The Czech Republic is becoming more popular with foreign tourists. The latest figures show that in the first three months of this year, almost 1.3 million tourists visited the country which represents a 13-percent increase compared to the same period last year. German tourists continue to top the list of foreign visitors, followed by Russians who are the fastest growing group. RP discussed the development with Rostislav Vondruška, the head of the state agency CzechTourism.
Dozens of state-owned castles, chateaus and other historic monuments on Saturday opened to visitors for the new season. The season at monuments run by the Czech National Heritage Institute begins with a project entitled “Living Monuments” which offers interactive family tours through the heritage sites. A spokeswoman for the institute said entrance fees would be kept at the same levels as last year while visiting hours at some of the monuments would be longer.
A record number of 5.2 million people visited Prague in 2011, according to an analysis by the consultancy firm Mag Consulting released on Monday. Most visitors to the Czech capital – around 4.5 million – came from abroad. The number of visitors to Prague broke the previous record from 2010 when some 4.7 million people visited Prague, according to figures by the Czech Statistical Office. The Mag Consulting firm also registered a record number of 13.2 million hotel stays in Prague last year.
Data published by Mag Consulting indicate that the government’s efforts to bring more tourists to the Czech Republic have proved successful. Between June and September of 2011 the Czech Republic attracted 15 percent more foreign tourists that in the same period last year. More Czechs are also reported to have holidayed at home this year, spending money at Czech wellness spas and summer resorts. The rise in foreign tourists is partly being attributed to the political upheaval in the Arab world which made some people reconsider their holiday plans.
In today’s business news: A debate on tax reform has been postponed due to a dispute over flat expense deductions between the prime minister and the finance minister, the bankrupt betting giant Sazka is to be sold in a public tender, grocery chains launch online discount coupons, the Czech Tourism agency announces a campaign targeting gay and lesbian travelers, and an American journal finds that Czech banknotes have some of the world’s highest levels of a potentially dangerous chemical.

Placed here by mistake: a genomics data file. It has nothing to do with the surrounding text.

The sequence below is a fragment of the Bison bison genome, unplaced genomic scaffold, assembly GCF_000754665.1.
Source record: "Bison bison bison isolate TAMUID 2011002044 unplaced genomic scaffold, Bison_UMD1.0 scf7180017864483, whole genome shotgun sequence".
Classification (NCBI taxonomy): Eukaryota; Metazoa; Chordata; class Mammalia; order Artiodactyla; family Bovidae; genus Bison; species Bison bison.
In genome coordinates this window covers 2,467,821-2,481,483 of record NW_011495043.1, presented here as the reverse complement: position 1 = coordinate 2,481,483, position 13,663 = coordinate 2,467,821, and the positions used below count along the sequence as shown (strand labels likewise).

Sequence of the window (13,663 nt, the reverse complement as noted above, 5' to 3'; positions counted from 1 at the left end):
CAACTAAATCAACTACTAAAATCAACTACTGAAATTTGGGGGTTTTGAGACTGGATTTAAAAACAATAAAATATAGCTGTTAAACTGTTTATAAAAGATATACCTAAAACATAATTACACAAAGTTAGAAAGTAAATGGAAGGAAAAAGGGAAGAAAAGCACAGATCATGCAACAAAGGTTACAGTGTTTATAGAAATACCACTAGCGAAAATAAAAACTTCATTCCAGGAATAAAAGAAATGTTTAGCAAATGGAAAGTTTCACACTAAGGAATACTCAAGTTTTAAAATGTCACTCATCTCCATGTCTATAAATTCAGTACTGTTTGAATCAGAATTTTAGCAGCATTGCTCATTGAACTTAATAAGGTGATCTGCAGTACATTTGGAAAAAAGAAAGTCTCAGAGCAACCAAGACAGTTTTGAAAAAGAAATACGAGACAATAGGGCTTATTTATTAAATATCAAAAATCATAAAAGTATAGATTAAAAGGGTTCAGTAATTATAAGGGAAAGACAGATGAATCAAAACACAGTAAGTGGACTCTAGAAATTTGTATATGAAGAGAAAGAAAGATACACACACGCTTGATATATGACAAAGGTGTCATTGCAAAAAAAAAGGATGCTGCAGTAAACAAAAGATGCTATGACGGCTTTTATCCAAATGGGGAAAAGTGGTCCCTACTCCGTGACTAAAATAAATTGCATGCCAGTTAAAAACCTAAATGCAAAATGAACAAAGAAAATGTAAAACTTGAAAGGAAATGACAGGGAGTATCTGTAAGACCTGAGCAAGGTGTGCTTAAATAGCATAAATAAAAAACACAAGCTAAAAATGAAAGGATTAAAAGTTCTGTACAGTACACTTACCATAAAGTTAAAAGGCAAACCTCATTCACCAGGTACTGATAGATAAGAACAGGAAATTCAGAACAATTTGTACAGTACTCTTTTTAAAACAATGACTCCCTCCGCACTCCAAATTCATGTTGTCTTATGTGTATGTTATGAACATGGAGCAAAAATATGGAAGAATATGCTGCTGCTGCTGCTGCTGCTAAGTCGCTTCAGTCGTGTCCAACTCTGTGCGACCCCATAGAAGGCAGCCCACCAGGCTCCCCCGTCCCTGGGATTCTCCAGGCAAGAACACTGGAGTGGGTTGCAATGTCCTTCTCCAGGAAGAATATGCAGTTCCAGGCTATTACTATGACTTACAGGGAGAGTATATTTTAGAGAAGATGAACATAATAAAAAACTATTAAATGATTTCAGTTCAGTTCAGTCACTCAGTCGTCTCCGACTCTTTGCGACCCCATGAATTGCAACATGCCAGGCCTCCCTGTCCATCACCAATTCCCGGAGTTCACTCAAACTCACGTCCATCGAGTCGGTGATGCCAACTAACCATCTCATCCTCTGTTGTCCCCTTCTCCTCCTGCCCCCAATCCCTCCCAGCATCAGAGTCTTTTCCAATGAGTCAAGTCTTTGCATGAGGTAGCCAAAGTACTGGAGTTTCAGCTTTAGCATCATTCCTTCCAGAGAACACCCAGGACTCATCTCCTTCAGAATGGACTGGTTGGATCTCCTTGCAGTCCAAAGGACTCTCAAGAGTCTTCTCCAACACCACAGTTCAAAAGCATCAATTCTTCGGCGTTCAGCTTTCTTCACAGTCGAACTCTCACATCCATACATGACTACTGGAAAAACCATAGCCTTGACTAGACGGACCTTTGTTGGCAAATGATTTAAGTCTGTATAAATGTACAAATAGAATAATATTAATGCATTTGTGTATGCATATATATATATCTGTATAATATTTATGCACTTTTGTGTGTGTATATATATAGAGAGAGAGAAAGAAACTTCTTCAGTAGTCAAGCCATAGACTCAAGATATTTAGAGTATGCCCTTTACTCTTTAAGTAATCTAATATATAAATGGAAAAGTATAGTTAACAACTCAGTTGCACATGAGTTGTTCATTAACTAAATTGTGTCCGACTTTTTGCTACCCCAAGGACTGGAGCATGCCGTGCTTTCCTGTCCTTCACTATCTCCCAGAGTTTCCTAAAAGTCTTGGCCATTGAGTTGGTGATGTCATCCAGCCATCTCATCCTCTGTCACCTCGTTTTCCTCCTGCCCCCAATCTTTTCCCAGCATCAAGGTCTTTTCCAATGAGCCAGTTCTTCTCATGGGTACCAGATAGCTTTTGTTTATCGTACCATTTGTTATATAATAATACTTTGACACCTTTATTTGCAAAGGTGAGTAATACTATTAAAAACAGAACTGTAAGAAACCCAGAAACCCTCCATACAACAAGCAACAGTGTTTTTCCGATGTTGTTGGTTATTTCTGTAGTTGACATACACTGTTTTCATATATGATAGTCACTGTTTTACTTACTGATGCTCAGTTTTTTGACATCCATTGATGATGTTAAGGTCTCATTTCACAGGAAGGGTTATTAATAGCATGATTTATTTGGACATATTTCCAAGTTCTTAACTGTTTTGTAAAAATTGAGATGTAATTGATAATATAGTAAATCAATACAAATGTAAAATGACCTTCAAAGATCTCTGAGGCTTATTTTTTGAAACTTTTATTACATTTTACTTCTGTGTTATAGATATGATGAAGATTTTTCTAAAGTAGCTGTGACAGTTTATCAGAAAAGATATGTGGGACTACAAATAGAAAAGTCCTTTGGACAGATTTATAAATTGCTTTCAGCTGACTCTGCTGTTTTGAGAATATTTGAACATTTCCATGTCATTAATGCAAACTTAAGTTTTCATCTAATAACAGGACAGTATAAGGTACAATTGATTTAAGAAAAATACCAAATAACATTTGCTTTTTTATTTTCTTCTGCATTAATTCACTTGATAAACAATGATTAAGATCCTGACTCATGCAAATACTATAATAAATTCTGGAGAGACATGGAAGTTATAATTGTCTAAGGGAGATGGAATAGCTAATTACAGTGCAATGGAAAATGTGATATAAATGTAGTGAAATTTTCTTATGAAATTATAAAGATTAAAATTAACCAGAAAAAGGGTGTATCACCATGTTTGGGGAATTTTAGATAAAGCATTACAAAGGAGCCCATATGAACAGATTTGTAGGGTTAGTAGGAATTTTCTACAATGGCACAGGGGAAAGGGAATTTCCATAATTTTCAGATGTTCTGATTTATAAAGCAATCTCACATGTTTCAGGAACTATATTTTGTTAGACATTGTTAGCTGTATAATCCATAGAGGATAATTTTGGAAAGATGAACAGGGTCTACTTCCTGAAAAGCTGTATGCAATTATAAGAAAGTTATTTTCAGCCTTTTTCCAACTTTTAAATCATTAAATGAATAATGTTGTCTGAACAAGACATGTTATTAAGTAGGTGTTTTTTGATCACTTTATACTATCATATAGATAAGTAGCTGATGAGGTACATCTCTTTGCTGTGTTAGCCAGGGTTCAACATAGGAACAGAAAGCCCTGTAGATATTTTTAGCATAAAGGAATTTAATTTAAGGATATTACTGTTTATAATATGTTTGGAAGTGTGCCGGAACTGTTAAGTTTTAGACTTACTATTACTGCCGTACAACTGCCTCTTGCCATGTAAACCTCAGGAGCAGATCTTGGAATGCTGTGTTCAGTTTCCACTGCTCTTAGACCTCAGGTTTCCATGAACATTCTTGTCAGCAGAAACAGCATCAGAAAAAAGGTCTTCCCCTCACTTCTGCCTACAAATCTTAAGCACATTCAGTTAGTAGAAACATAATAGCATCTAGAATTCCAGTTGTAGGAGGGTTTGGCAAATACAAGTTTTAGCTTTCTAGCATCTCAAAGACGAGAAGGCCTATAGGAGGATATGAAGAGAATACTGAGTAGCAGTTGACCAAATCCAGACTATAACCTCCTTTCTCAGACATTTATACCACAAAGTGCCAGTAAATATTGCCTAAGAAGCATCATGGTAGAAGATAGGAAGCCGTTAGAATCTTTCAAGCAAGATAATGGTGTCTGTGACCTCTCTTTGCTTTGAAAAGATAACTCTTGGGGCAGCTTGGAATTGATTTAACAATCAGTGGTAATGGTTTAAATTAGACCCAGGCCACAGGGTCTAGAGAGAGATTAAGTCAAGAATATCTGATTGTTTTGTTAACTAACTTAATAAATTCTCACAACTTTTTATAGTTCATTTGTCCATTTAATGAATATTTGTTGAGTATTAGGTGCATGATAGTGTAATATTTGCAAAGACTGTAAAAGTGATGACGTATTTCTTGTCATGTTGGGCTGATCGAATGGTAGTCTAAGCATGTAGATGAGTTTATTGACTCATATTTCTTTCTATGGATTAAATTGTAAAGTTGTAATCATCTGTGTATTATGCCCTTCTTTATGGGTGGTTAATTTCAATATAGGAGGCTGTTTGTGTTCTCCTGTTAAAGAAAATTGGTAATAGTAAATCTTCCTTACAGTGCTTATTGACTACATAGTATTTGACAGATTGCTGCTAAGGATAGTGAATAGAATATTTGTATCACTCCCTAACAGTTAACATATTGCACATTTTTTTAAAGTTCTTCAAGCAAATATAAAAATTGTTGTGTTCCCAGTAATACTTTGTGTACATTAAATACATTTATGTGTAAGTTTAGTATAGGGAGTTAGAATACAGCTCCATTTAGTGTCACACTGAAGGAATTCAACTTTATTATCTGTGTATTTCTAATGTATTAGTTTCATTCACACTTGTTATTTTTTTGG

Are you planning to visit Prague but would like to avoid all the tourist traps? Do you want to spend some time off the beaten track and experience the city the way the locals do? If you consider yourself a traveller rather than a tourist, a new map called Use It will help you to do all that, and more.
Nearly 9 percent more tourists visited the Czech Republic between April and July than in the previous year, according to data released by the Czech Statistical Office on Friday. The number of foreign visitors increased by over 13 percent while the number of Czech tourists rose by more than 3 percent. The highest increase – of 18 percent – was registered in five-star hotels. In total, the number of overnight stays in hotels reached 9.6 million in the second quarter of this year with Prague, Central Bohemia and Ústí regions registering the highest increase.
The National Heritage Institute which is responsible for the protection and preservation of the country’s historical monuments has over 100 palaces, castles and manor houses in its care. Over the past 20 years it has worked hard to restore many of those long-neglected buildings to their former glory and today they represent the best part of the country’s national heritage. Regrettably, many of those outside Prague remain undiscovered by foreign tourists. Tomáš Brabec of the National Heritage Institute says this is something that the institute is